Colorado Opens First “Weedery,” Akin to Wineries and Breweries

Breweries and wineries have long had a lock on the specialty spirits market for those who wish to indulge in a unique, public atmosphere.
But now, a Colorado is set to do with marijuana what breweries do for beer and wineries do for aged grapes.

The business is a $35 million investment and is set to open just a half hour outside of Denver. It will feature greenhouses, as well as a performance space, a rooftop bar, a restaurant, a gift shop and a marijuana dispensary.

The CEO of the project, Green Man Cannabis Ranch and Amphitheater, said he’s working to raise $100 million in capital total to launch at least five of these operations, expanding in to Nevada, Massachusetts, California and then Washington.

However, as of right now, patrons are not allowed to smoke on site. He said to think of the location as “more of a liquor store than a bar.” Although you can purchase the marijuana on site, one must be in a private area to smoke it. He expects that will change at some point, by opening “smoking sections” at the rooftop bar.

Such sampling can’t take place on site at the moment due to Colorado’s public consumption laws. These are the same laws that bar people from smoking a joint outside of a bar where other people are smoking cigarettes or ban people from eating a marijuana cookie while walking down the street the way they would consume any other pastry. Such consumption is also banned in parks and in any other public place.

It’s been forced almost exclusively underground, behind closed doors and in private residences.

The operation boasts sweeping views of the Rocky Mountains, as well as offers live music and a tour of the grow facility.

Even with no smoking on the premises (yet), there is still great value in highlighting the cultivation process – something that is largely concealed from most people. By inviting people into the “greenhouse” to see the level of time and care that goes into the operation, the hope is there will be a greater appreciation, education and awareness. The CEO references a desire to “demystify” recreational and medical marijuana, and also provide agricultural job training and educational opportunities.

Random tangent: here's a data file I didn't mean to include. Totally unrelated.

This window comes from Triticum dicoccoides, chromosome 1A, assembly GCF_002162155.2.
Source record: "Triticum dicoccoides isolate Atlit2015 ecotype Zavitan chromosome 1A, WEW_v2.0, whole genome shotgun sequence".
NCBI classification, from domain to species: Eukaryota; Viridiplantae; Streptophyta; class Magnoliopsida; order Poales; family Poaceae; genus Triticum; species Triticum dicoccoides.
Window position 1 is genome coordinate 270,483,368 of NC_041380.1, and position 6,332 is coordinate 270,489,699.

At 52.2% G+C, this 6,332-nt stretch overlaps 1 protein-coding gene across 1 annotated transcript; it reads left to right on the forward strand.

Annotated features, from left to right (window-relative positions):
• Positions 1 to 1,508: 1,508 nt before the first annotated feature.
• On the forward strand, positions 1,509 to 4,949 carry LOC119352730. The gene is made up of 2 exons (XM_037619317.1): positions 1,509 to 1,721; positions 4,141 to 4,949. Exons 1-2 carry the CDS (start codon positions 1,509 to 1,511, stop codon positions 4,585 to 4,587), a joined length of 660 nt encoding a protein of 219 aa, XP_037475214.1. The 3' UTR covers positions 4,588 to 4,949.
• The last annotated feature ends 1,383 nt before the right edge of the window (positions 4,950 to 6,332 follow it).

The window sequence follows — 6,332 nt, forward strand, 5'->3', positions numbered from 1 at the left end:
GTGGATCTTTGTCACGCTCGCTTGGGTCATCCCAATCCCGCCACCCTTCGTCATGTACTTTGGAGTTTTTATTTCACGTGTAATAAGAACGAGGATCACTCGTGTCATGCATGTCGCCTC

Such tours are not only greatly restricted for security reasons, but also because the process of growing cannabis is very complex. It’s sensitive to outside influence and contaminants, meaning marijuana growers generally don’t open their doors for anyone – let alone the general public.

Here, tours would cost between $5 and $10 a person, and those individuals would then receive a credit to use toward the purchase of marijuana-related products on-site. That way, customers are encouraged to learn more about the product they are buying and consuming.

The restaurant will feature vegetables and herbs grown organically and locally on site, in the same greenhouse as the marijuana.

The onsite dispensary will reportedly have knowledgeable budtenders who can help customers choose the right type of product and ingestion form, whether in an edible, a drink, wax, oil, vapor, food or smoke.

The Los Angeles CANNABIS LAW Group represents growers, dispensaries, collectives, patients and those facing marijuana charges. Call us at 949-375-4734.

Additional Resources:
Marijuana Legalization in Colorado Leads to First ‘Weedery’, Aug. 11, 2015, By Stuart Miller, The New York Times
More Blog Entries:
Cannabis Less Dangerous Than Heroin, New DEA Chief Concedes, Aug. 2, 2015, Los Angeles Cannabis Lawyer Blog

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